In 1985 researchers H. W. Kroto and R. E. Smalley were curious about the atmosphere of giant red stars. It was known that carbon forms cluster molecules under such conditions. Among other carbon species, Buckybal Soccer ballthey detected the carbon molecule C60 for the first time.  It possessed unique physicochemical properties, extra stability, as well as some previously unexplained phenomena. To account for these features, they proposed a geodesic-like structure, one that essentially looks like the pattern on a soccer ball. Consequently the molecule was named after Buckminster Fuller, the inventor of geodesic domes (made famous at the 1967 World’s Fair). Buckminsterfullerene (fondly referred to as “Buckyballs” amongst some researchers) is the chosen name for C60, whereas the name fullerene is conveniently used for this whole family of closed carbon cages. They may not be as big as giant red stars, but these microscopic cells have gigantic appetites.
Charcoal and Buckyball fragmentsIn 1999 Eiji Osawa, and colleagues at the Toyohashi University of Technology in Japan, demonstrated that C60 can also be extracted from wood charcoal.  As a result, many researchers now visualize charcoal as a structure made up of fragments of these “Buckyballs”. Along with the discovery of nanotubes or “Bucky onions” there is the suggestion of new magnetic andCharcoal and Bucky Onions electrical properties. It all sounds a little bit like science fiction. No doubt in time these latest models for charcoal will again be modified. In the meantime charcoal still mystifies even the informed. Scientists marvel as they continue to ask, “How is charcoal able to…?”

Henry Schaefer is the resident Quantum Chemist at the University of Georgia and Professor of Chemistry, Emeritus, at UC Berkeley. He is the third most quoted chemist in the world. He writes of his different discoveries: “The significance and joy in my science comes in those occasional moments of discovering something new and saying, “So that’s how God did it!” How is charcoal able to…? God knows.

A Mystery
Being skeptical by nature, I want to know how a thing works. Naturally then, I want to know why/how charcoal works. I can hardly blame some people for questioning charcoal as a remedy. If they ask how it works, science has no complete answer. For some minds, that will mark the end of their interest. For those who may be critical because there is no complete “rational” explanation as to how charcoal works, may I point you to the classic drug reference for students and practitioners, The Pharmacological Basis Of Therapeutics by Goodman and Gilman. Goodman writes, “There are few drugs, if any, for which we know the basic mechanism of action. Drug action is not drug effect. The effect results from the action of the drug.” Regarding the use of nitroglycerin to moderate attacks of angina, Gilman goes on to write, “The mode of action of nitrates to relieve typical angina is not fully understood.” The same may be said of charcoal. The positive effects of charcoal as a remedy are well documented, as you will see below. While the question of how charcoal works remains unclear, as it does for most drugs, there is one big difference. Charcoal has no known poisonous side effects.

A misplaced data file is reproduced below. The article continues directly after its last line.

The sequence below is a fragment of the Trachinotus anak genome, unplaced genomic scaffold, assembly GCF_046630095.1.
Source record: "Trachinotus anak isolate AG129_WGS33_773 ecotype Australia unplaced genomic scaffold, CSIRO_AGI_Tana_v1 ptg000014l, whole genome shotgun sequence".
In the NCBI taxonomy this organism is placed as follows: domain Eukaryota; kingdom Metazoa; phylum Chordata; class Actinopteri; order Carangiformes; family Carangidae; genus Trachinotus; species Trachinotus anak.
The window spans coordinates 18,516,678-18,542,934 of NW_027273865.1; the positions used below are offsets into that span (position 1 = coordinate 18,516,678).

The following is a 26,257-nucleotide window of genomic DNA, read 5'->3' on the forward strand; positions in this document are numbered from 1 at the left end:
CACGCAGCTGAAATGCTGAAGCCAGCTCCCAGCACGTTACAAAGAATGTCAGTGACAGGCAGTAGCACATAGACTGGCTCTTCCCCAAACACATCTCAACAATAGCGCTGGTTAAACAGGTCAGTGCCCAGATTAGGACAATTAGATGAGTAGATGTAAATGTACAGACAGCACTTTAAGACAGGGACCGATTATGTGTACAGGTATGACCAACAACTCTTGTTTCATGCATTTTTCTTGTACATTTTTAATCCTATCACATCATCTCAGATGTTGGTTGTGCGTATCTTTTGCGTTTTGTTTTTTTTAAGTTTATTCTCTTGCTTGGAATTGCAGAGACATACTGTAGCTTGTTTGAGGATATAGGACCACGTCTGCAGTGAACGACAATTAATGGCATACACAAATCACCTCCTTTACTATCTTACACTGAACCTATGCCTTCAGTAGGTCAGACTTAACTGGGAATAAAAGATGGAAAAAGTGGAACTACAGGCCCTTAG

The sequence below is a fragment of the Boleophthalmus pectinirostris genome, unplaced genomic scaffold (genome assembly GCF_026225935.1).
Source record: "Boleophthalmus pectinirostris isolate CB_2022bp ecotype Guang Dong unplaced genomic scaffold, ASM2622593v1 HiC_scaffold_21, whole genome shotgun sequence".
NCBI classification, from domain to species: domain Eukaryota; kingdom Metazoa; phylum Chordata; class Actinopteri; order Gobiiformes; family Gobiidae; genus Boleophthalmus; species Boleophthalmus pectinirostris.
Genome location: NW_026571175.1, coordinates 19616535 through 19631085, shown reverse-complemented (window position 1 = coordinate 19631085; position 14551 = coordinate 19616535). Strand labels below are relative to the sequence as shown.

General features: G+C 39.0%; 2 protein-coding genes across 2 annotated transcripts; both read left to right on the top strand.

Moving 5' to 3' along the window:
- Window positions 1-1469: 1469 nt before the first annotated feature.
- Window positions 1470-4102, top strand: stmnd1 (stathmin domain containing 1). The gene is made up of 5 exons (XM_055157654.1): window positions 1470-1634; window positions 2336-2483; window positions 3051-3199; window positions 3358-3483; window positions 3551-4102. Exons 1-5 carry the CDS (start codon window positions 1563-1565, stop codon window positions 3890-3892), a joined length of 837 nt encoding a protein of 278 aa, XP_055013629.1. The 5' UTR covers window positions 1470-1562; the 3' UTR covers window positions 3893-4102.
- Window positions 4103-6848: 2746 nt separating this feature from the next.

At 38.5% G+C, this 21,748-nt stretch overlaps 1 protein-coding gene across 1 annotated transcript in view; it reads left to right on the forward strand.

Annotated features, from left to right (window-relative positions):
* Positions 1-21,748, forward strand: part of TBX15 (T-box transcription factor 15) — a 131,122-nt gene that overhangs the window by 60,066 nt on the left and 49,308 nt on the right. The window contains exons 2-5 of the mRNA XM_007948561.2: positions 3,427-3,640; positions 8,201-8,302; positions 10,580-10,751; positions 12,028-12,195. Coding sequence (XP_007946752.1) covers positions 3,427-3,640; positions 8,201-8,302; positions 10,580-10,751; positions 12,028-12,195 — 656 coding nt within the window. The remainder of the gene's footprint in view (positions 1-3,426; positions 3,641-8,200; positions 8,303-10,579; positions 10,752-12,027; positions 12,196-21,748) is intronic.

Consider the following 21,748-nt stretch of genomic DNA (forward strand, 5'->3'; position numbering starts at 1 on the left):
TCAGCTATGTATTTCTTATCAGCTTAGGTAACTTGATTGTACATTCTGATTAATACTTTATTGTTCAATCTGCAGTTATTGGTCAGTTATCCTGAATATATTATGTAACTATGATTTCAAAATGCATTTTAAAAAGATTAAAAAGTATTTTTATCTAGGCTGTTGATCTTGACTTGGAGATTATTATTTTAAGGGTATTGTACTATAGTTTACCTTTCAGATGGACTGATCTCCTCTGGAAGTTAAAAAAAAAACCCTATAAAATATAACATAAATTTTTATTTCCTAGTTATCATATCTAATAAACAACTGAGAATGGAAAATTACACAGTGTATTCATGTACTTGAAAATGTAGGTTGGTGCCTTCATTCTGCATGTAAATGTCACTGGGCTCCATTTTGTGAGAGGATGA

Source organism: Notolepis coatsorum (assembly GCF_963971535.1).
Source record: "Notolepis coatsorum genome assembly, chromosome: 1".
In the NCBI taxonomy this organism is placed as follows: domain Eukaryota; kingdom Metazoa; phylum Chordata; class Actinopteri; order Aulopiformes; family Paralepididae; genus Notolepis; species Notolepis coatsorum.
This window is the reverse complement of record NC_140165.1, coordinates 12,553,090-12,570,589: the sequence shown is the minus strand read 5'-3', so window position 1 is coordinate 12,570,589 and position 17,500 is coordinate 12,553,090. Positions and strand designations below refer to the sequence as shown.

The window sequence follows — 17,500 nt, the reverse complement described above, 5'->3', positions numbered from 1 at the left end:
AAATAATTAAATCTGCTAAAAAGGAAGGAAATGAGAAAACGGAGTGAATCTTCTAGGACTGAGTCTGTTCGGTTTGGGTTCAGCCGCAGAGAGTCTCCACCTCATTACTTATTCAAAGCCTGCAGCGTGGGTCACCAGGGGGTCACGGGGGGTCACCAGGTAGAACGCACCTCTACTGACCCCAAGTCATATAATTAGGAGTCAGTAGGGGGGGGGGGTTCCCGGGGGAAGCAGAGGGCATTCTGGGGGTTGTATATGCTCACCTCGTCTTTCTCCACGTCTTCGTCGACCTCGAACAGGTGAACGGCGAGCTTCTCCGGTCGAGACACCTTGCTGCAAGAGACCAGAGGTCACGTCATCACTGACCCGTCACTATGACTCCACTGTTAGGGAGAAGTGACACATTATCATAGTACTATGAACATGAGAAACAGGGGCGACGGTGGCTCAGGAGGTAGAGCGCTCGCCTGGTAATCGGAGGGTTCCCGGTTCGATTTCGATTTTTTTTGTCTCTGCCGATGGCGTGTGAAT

The Future of Charcoal
From the dawn of civilization, man has had an intimate relationship with charcoal. As man and his technology have advanced, so too have the environmental consequences increased. History tells us vast tracts of forests were denuded to meet the demand for the prized charcoal to change rock and sand into metals and glass. But the metals and glass used to build, beautify, and conquer with were a two-edged sword. As the land suffered from the thoughtless clear-cutting practices, the atmosphere and streams also began to feel the added burden of industry’s pollution. And, with the polluting came new diseases.

As time has marched on, technology has proliferated and, not surprisingly, so too has disease, on land, in air and sea, in plants, in animals, and in man. Two thousand years ago, in the midst of the Iron Age, Paul of Tarsus recognized even then, that “The whole creation groans and labors as in the pains of childbirth right up to the present”.  How well it describes our environmental concerns today.

But, we have not been abandoned to our wastelands of pollution and disease without help. The simple benefits of the humble charcoal have also been magnified and exploited, almost beyond imagination. Charcoal has been found more than capable of disarming the lethal properties of thousands of man-made pollutants. Science is employing charcoal in countless ways as it tries to stem the tide of exponential growth in disease in both the animal and vegetable kingdoms. Whether you are living within easy access of the technological advances of North America, or hiking the trails of some developing country, charcoal is just as modern as it was four thousand years ago, just as universal, just as versatile, and just as powerful. In a world being poisoned by its own near-sighted wisdom, God the Creator has provided man with a microscopic black hole big enough to swallow much of what ails us. pp. 38-40.